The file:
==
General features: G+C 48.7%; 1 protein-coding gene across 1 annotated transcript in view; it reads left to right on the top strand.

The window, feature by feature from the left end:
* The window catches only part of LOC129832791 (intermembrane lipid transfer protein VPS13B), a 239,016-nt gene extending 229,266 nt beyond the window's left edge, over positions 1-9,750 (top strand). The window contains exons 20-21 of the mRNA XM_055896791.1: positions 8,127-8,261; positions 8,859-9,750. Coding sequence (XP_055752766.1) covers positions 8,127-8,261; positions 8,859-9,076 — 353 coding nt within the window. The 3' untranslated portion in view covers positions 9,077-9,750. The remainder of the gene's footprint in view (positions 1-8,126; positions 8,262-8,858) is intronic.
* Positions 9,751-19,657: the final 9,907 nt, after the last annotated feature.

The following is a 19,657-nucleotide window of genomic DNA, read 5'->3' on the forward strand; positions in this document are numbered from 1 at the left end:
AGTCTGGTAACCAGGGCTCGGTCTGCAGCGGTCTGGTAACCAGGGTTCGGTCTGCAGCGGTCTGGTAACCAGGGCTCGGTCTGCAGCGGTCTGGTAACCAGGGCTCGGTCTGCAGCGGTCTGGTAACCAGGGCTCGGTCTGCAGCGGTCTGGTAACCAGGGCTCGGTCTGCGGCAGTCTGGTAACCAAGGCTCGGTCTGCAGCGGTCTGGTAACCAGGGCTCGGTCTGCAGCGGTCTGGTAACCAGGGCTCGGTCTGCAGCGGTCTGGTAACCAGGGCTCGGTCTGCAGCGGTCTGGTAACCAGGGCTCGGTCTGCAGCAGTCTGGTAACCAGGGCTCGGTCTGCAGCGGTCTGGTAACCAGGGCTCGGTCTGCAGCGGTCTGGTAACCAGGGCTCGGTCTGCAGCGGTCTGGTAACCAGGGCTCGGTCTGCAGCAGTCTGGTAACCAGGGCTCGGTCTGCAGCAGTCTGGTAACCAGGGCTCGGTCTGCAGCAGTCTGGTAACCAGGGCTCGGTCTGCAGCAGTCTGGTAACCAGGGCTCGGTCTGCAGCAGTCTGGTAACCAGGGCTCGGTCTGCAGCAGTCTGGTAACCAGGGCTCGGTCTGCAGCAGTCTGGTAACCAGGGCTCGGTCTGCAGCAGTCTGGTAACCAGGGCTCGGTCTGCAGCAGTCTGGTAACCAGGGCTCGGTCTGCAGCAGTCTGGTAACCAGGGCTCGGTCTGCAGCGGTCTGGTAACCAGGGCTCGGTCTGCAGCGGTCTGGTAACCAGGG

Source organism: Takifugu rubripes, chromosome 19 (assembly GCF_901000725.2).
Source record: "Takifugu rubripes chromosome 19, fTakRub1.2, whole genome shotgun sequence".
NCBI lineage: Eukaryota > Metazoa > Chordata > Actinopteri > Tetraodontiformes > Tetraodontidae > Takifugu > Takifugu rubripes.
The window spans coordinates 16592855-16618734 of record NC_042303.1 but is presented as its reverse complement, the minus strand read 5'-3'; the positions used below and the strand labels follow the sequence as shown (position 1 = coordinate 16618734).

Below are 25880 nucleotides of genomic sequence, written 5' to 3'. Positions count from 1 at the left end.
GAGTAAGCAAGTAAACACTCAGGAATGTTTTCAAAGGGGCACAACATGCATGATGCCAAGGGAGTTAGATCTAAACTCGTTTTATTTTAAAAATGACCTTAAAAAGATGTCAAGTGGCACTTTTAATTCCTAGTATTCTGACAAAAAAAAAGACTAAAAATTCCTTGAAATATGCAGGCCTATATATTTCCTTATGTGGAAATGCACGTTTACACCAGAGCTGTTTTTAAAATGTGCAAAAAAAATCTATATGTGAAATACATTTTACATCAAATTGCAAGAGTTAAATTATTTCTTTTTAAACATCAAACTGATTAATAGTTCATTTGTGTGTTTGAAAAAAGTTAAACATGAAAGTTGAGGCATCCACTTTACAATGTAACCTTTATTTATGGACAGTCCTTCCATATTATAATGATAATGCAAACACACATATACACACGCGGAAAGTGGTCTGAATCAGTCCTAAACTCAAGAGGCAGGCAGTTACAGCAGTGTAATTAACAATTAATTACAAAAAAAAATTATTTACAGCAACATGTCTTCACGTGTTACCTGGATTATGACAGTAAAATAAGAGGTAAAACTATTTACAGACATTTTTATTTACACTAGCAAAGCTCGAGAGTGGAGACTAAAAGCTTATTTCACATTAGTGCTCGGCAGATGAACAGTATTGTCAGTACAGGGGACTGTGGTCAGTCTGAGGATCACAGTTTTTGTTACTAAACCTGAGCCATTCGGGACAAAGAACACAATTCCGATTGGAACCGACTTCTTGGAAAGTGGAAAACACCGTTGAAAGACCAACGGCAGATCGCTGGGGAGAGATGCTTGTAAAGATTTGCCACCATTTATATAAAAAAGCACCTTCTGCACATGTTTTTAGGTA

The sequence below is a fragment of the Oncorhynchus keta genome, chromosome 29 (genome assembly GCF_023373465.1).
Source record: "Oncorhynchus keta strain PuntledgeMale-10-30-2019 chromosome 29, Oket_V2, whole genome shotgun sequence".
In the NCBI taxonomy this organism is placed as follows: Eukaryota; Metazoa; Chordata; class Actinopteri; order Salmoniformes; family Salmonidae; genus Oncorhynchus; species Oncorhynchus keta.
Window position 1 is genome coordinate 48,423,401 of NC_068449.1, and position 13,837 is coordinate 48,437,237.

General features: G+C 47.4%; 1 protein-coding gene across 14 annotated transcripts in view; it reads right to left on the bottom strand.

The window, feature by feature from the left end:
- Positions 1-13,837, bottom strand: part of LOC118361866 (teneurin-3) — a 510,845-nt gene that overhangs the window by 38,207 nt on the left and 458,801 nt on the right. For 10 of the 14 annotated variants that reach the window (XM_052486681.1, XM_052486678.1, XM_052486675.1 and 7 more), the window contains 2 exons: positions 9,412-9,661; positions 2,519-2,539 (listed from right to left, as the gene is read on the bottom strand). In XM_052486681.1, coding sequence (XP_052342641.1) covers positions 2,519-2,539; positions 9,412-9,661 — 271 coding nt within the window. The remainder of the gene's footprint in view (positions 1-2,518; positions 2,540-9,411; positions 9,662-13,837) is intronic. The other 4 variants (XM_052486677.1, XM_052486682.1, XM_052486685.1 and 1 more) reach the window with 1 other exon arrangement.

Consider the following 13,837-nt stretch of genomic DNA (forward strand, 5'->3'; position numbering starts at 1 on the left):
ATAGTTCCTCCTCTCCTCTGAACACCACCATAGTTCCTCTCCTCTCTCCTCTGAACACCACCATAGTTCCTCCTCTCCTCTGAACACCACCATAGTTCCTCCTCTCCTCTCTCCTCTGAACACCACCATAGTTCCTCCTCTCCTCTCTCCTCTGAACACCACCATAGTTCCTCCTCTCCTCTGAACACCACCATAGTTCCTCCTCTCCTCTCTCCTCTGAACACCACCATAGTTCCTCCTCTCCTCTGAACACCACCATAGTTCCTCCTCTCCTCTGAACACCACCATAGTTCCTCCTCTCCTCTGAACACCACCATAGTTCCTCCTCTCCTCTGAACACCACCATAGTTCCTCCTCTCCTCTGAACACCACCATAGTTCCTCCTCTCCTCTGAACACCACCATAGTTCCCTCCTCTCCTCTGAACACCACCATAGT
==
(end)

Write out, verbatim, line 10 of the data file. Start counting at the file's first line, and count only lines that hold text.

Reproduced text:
The window spans coordinates 16592855-16618734 of record NC_042303.1 but is presented as its reverse complement, the minus strand read 5'-3'; the positions used below and the strand labels follow the sequence as shown (position 1 = coordinate 16618734).